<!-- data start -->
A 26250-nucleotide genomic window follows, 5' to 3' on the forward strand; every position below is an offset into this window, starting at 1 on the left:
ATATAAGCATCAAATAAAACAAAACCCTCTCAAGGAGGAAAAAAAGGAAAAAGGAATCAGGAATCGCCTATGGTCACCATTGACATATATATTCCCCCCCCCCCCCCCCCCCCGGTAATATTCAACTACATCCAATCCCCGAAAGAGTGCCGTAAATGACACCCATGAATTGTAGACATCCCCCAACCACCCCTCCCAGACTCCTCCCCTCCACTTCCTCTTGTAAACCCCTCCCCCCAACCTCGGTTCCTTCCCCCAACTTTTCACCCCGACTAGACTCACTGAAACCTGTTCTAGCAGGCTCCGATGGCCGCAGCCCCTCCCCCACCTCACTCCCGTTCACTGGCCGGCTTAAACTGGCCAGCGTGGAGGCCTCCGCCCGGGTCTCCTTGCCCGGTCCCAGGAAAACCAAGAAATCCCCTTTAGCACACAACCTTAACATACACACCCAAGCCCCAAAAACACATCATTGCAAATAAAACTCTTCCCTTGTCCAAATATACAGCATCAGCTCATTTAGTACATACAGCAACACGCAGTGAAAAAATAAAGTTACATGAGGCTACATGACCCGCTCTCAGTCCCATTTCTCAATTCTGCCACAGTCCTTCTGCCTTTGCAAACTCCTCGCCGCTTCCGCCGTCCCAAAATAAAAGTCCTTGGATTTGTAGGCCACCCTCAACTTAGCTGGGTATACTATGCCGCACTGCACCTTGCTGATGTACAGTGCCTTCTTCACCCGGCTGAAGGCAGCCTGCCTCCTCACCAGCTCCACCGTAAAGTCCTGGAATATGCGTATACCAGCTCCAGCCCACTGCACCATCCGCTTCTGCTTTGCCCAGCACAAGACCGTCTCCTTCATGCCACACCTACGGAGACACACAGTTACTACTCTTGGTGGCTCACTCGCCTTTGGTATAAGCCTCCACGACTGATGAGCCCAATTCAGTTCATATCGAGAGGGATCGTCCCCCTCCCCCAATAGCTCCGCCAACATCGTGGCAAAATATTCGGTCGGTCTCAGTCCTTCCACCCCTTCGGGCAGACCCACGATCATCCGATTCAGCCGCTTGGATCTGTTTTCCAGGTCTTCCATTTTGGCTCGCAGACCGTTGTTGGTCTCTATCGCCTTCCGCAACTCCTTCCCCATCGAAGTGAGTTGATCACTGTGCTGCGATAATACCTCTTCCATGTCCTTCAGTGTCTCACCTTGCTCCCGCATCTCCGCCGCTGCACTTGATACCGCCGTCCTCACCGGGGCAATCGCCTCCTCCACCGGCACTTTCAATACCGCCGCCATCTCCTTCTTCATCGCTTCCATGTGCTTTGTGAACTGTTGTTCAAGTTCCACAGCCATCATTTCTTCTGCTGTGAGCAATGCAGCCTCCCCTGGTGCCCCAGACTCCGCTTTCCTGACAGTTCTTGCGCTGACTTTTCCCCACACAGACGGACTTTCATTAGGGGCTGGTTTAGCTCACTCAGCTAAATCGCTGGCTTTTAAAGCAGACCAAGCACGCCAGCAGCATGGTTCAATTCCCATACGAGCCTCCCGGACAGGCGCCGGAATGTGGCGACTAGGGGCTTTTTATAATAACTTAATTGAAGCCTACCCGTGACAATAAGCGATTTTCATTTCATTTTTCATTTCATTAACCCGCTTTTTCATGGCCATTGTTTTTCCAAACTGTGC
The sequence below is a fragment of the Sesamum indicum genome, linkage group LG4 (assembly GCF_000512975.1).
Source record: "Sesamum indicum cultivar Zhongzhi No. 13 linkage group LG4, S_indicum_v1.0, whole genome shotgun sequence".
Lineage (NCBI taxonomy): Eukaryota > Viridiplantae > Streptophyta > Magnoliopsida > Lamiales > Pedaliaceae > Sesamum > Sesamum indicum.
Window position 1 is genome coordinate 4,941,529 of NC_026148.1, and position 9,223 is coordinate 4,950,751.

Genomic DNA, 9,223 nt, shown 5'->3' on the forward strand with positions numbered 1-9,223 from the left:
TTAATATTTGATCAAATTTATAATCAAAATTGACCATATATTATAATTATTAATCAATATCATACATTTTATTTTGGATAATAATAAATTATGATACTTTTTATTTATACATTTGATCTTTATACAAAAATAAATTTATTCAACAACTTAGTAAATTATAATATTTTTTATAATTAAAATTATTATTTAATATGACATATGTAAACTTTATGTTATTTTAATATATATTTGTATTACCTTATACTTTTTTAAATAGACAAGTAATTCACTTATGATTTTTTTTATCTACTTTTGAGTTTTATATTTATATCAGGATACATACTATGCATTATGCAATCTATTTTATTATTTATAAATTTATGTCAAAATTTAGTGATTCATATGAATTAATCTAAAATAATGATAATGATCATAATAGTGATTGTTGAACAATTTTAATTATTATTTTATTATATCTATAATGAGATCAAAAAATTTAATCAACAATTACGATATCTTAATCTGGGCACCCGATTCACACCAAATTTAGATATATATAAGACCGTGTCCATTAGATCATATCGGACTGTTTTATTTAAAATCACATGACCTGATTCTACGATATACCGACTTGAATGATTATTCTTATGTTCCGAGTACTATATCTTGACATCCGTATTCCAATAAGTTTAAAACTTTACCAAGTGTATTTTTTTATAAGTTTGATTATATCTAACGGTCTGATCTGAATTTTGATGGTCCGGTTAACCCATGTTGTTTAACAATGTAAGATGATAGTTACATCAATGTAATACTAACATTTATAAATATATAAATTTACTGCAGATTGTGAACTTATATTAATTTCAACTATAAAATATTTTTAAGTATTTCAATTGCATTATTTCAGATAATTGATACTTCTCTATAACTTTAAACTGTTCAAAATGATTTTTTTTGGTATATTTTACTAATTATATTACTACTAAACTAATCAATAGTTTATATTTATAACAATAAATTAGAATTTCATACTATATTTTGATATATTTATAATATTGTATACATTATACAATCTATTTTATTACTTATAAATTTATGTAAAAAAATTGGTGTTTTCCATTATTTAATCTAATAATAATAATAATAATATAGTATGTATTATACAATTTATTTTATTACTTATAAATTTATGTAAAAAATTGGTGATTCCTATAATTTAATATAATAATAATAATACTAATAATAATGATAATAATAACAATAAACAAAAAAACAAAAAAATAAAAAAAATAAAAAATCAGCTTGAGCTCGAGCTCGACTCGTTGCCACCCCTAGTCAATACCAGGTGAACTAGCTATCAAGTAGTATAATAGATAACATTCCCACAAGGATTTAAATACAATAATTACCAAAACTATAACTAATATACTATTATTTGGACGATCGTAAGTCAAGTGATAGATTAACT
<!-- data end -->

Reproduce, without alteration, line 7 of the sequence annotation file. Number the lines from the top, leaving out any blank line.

Genomic DNA, 9,223 nt, shown 5'->3' on the forward strand with positions numbered 1-9,223 from the left: